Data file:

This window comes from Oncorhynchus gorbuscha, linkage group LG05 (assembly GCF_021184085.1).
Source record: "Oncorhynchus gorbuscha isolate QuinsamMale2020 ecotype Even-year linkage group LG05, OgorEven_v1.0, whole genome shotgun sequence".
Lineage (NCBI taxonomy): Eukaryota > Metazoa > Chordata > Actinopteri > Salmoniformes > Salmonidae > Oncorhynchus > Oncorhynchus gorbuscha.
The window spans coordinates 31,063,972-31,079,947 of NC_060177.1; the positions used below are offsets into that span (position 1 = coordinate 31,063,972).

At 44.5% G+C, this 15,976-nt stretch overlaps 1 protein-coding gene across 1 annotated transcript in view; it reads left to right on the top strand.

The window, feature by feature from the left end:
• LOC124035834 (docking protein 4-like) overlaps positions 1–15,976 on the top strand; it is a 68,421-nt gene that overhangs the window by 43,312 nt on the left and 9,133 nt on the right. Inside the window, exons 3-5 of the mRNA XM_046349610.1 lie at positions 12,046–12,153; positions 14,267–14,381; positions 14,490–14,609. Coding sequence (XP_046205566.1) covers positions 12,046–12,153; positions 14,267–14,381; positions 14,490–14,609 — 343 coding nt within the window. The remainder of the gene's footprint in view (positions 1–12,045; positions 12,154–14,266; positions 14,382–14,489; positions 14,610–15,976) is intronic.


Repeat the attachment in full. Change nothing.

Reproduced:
This window comes from Oncorhynchus gorbuscha, linkage group LG05 (assembly GCF_021184085.1).
Source record: "Oncorhynchus gorbuscha isolate QuinsamMale2020 ecotype Even-year linkage group LG05, OgorEven_v1.0, whole genome shotgun sequence".
Lineage (NCBI taxonomy): Eukaryota > Metazoa > Chordata > Actinopteri > Salmoniformes > Salmonidae > Oncorhynchus > Oncorhynchus gorbuscha.
The window spans coordinates 31,063,972-31,079,947 of NC_060177.1; the positions used below are offsets into that span (position 1 = coordinate 31,063,972).

At 44.5% G+C, this 15,976-nt stretch overlaps 1 protein-coding gene across 1 annotated transcript in view; it reads left to right on the top strand.

The window, feature by feature from the left end:
• LOC124035834 (docking protein 4-like) overlaps positions 1–15,976 on the top strand; it is a 68,421-nt gene that overhangs the window by 43,312 nt on the left and 9,133 nt on the right. Inside the window, exons 3-5 of the mRNA XM_046349610.1 lie at positions 12,046–12,153; positions 14,267–14,381; positions 14,490–14,609. Coding sequence (XP_046205566.1) covers positions 12,046–12,153; positions 14,267–14,381; positions 14,490–14,609 — 343 coding nt within the window. The remainder of the gene's footprint in view (positions 1–12,045; positions 12,154–14,266; positions 14,382–14,489; positions 14,610–15,976) is intronic.